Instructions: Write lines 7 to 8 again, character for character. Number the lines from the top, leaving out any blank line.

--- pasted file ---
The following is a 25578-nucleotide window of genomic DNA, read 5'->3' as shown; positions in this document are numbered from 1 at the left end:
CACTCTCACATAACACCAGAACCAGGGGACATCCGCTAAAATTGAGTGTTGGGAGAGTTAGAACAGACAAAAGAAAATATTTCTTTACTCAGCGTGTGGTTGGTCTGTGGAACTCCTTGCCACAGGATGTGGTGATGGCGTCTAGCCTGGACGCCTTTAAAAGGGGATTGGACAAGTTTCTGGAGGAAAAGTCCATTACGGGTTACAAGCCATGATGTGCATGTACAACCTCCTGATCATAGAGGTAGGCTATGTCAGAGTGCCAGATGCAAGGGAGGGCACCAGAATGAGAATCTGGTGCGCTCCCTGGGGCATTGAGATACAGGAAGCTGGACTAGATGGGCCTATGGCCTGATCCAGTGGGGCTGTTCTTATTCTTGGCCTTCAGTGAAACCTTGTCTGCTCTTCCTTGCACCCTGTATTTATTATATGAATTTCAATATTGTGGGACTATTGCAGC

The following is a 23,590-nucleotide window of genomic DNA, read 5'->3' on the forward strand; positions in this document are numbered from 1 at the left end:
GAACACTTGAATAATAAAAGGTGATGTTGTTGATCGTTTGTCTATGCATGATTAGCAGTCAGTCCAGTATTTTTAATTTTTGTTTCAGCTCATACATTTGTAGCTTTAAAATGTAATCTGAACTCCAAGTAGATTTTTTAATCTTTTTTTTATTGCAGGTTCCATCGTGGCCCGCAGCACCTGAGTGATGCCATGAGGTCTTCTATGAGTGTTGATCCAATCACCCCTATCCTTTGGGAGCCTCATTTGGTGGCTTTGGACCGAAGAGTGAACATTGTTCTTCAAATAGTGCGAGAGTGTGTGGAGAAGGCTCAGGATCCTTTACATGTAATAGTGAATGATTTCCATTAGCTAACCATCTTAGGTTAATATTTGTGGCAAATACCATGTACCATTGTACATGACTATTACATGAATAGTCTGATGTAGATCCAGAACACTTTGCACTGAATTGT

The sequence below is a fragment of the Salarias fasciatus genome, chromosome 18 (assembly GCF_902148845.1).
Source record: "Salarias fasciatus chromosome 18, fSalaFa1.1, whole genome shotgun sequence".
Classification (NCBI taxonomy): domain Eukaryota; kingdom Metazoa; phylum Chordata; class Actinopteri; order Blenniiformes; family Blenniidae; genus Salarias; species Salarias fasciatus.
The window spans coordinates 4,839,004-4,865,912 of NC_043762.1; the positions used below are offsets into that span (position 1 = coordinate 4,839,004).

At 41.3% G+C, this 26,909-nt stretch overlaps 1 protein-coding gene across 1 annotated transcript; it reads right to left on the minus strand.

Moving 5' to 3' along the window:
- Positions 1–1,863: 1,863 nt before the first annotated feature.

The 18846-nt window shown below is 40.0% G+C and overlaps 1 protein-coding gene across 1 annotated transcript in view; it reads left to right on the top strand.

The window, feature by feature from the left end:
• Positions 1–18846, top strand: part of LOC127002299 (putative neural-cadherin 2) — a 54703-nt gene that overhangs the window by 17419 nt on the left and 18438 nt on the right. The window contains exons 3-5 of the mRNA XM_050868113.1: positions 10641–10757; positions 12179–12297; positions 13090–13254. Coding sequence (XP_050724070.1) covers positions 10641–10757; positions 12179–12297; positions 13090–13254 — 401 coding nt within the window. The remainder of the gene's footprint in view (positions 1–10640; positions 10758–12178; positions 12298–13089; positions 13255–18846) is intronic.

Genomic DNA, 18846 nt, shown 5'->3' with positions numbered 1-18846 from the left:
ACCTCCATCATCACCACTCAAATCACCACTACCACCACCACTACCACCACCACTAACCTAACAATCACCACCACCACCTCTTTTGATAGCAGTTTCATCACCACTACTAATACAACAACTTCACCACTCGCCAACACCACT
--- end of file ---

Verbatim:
Classification (NCBI taxonomy): domain Eukaryota; kingdom Metazoa; phylum Chordata; class Actinopteri; order Blenniiformes; family Blenniidae; genus Salarias; species Salarias fasciatus.
The window spans coordinates 4,839,004-4,865,912 of NC_043762.1; the positions used below are offsets into that span (position 1 = coordinate 4,839,004).